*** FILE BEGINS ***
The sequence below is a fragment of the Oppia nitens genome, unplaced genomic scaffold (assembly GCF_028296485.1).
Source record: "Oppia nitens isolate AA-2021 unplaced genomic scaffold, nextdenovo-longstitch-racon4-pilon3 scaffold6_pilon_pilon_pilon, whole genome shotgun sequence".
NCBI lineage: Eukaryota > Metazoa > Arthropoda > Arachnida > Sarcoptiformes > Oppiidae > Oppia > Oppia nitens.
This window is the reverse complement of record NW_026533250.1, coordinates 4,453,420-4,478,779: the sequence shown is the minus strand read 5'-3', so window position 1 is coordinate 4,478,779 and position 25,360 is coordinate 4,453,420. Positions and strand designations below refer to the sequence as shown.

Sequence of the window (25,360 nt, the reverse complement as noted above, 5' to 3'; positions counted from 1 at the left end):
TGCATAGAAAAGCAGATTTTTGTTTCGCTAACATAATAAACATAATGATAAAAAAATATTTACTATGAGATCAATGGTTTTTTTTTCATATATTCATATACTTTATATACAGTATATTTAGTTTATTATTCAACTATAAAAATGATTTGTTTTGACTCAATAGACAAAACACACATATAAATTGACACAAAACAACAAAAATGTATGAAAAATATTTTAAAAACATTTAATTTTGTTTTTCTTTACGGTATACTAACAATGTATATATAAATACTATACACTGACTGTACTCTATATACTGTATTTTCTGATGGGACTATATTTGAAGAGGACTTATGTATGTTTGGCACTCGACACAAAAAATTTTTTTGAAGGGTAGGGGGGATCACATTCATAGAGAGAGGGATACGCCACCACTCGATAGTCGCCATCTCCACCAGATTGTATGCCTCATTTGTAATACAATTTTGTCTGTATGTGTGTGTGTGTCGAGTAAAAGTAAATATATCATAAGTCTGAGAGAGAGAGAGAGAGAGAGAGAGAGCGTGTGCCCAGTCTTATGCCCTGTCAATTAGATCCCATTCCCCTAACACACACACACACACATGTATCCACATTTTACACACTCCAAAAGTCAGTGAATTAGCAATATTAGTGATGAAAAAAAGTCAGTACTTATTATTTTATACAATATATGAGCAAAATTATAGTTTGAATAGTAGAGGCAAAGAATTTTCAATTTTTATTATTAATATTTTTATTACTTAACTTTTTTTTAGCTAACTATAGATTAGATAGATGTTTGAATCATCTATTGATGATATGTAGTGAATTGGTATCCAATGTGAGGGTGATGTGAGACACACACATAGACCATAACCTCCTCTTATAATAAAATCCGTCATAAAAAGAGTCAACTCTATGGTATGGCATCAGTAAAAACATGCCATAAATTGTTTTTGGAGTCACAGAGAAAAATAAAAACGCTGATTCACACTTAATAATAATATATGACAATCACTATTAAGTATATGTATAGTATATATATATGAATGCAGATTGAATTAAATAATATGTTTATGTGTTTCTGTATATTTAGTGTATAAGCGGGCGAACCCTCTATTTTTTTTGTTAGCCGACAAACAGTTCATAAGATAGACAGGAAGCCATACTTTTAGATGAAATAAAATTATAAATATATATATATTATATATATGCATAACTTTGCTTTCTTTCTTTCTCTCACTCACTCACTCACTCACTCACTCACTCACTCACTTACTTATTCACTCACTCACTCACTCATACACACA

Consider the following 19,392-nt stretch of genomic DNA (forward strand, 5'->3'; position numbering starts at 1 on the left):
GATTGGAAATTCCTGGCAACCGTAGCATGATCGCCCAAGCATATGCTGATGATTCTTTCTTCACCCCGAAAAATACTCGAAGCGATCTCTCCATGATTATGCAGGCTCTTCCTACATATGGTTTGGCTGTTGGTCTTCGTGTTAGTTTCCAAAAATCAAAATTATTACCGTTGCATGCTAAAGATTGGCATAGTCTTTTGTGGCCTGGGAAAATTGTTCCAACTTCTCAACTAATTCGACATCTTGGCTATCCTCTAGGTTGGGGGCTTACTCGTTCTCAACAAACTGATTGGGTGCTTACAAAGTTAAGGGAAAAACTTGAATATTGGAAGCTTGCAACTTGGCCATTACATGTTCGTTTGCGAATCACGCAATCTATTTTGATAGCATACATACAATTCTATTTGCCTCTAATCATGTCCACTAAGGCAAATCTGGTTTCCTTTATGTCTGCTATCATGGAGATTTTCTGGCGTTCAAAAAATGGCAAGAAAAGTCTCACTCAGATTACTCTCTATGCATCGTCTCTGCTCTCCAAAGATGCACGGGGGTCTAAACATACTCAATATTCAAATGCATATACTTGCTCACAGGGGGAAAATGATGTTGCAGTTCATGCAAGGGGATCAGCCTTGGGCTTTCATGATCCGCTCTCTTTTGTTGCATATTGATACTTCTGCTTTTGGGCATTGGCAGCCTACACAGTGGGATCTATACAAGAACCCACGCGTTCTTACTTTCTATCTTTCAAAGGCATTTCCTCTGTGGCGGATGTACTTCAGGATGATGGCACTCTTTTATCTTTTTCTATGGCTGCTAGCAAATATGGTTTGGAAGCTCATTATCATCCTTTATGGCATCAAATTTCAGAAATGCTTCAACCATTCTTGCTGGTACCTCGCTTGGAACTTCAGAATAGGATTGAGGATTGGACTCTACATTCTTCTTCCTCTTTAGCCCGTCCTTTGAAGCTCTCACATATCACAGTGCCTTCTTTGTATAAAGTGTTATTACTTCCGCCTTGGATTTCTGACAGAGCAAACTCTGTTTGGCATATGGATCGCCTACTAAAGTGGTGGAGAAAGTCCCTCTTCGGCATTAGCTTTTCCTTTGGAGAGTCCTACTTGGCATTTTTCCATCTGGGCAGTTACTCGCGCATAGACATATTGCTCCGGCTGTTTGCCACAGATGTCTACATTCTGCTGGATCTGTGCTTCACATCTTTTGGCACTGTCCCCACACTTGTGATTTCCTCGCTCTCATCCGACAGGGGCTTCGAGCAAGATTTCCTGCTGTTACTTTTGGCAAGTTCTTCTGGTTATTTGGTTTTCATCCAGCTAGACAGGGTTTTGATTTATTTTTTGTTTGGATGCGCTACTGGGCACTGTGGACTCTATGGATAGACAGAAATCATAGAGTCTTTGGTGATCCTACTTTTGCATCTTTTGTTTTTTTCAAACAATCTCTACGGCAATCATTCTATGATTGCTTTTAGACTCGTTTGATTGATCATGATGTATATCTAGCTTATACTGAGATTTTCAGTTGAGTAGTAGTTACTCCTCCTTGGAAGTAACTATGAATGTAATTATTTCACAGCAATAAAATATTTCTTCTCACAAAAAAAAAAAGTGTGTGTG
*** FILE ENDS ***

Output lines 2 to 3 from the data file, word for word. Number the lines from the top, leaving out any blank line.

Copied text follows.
Source record: "Oppia nitens isolate AA-2021 unplaced genomic scaffold, nextdenovo-longstitch-racon4-pilon3 scaffold6_pilon_pilon_pilon, whole genome shotgun sequence".
NCBI lineage: Eukaryota > Metazoa > Arthropoda > Arachnida > Sarcoptiformes > Oppiidae > Oppia > Oppia nitens.